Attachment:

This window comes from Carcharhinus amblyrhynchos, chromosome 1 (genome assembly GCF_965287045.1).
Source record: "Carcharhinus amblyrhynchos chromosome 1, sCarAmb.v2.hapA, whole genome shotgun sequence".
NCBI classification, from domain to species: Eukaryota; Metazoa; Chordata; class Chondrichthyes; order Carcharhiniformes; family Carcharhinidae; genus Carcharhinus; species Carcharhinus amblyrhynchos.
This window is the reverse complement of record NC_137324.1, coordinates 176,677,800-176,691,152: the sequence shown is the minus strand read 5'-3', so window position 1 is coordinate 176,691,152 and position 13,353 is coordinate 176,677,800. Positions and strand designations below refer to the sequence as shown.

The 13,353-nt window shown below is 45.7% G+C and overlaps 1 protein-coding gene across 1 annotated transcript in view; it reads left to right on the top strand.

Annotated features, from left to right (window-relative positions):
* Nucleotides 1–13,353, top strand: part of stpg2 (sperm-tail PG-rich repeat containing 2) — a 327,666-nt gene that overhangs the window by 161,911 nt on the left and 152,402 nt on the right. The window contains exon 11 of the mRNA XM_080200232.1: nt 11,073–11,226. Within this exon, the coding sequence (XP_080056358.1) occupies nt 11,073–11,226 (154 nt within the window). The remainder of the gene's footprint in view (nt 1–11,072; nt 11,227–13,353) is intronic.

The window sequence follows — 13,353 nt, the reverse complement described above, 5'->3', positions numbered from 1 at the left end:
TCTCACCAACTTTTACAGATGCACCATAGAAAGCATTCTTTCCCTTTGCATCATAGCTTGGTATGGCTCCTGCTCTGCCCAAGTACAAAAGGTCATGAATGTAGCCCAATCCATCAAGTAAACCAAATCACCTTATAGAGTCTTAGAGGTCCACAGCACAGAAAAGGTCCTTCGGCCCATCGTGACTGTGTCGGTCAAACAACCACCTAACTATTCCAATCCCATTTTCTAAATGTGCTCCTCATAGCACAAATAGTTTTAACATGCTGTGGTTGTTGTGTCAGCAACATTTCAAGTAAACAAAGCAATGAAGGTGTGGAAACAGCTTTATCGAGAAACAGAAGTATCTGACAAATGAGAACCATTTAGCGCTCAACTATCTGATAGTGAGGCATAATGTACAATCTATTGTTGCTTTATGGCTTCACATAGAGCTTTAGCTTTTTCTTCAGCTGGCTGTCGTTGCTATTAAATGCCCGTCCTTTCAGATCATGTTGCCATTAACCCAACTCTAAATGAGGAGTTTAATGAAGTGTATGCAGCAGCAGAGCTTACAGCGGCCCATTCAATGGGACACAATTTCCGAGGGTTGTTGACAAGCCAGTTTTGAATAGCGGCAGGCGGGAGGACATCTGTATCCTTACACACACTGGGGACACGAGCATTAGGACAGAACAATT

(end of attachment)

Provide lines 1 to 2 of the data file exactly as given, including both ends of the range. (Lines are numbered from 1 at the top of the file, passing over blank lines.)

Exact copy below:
This window comes from Carcharhinus amblyrhynchos, chromosome 1 (genome assembly GCF_965287045.1).
Source record: "Carcharhinus amblyrhynchos chromosome 1, sCarAmb.v2.hapA, whole genome shotgun sequence".